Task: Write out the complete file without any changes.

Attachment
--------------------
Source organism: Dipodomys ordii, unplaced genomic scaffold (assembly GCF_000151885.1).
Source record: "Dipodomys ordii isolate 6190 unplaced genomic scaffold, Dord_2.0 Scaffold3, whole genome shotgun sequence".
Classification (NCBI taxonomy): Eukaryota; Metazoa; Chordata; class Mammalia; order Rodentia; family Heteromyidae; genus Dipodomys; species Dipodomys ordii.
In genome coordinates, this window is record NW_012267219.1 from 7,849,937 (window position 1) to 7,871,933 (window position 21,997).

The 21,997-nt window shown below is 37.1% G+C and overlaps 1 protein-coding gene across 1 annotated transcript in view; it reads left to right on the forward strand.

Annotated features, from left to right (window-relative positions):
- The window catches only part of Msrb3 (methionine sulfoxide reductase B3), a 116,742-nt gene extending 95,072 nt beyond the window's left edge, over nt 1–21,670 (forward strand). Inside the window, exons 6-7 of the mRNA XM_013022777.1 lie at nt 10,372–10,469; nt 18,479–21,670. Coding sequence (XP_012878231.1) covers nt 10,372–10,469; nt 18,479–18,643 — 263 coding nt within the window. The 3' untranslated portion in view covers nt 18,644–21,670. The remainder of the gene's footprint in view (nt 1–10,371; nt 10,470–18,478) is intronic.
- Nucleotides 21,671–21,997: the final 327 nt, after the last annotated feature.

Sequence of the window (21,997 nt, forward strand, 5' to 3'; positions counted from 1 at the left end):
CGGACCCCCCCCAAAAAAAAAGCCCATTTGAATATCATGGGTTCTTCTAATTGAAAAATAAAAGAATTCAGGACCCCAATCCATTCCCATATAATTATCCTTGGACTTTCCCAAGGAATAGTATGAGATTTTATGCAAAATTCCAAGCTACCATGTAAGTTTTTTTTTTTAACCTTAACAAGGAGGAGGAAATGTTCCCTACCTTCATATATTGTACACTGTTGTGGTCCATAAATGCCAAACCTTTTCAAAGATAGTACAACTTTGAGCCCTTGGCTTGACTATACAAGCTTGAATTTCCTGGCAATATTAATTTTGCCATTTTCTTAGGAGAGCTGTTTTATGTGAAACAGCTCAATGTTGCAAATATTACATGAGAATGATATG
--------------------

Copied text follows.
Source organism: Dipodomys ordii, unplaced genomic scaffold (assembly GCF_000151885.1).
Source record: "Dipodomys ordii isolate 6190 unplaced genomic scaffold, Dord_2.0 Scaffold3, whole genome shotgun sequence".
Classification (NCBI taxonomy): Eukaryota; Metazoa; Chordata; class Mammalia; order Rodentia; family Heteromyidae; genus Dipodomys; species Dipodomys ordii.
In genome coordinates, this window is record NW_012267219.1 from 7,849,937 (window position 1) to 7,871,933 (window position 21,997).

The 21,997-nt window shown below is 37.1% G+C and overlaps 1 protein-coding gene across 1 annotated transcript in view; it reads left to right on the forward strand.

Annotated features, from left to right (window-relative positions):
- The window catches only part of Msrb3 (methionine sulfoxide reductase B3), a 116,742-nt gene extending 95,072 nt beyond the window's left edge, over nt 1–21,670 (forward strand). Inside the window, exons 6-7 of the mRNA XM_013022777.1 lie at nt 10,372–10,469; nt 18,479–21,670. Coding sequence (XP_012878231.1) covers nt 10,372–10,469; nt 18,479–18,643 — 263 coding nt within the window. The 3' untranslated portion in view covers nt 18,644–21,670. The remainder of the gene's footprint in view (nt 1–10,371; nt 10,470–18,478) is intronic.
- Nucleotides 21,671–21,997: the final 327 nt, after the last annotated feature.

Sequence of the window (21,997 nt, forward strand, 5' to 3'; positions counted from 1 at the left end):
CGGACCCCCCCCAAAAAAAAAGCCCATTTGAATATCATGGGTTCTTCTAATTGAAAAATAAAAGAATTCAGGACCCCAATCCATTCCCATATAATTATCCTTGGACTTTCCCAAGGAATAGTATGAGATTTTATGCAAAATTCCAAGCTACCATGTAAGTTTTTTTTTTTAACCTTAACAAGGAGGAGGAAATGTTCCCTACCTTCATATATTGTACACTGTTGTGGTCCATAAATGCCAAACCTTTTCAAAGATAGTACAACTTTGAGCCCTTGGCTTGACTATACAAGCTTGAATTTCCTGGCAATATTAATTTTGCCATTTTCTTAGGAGAGCTGTTTTATGTGAAACAGCTCAATGTTGCAAATATTACATGAGAATGATATG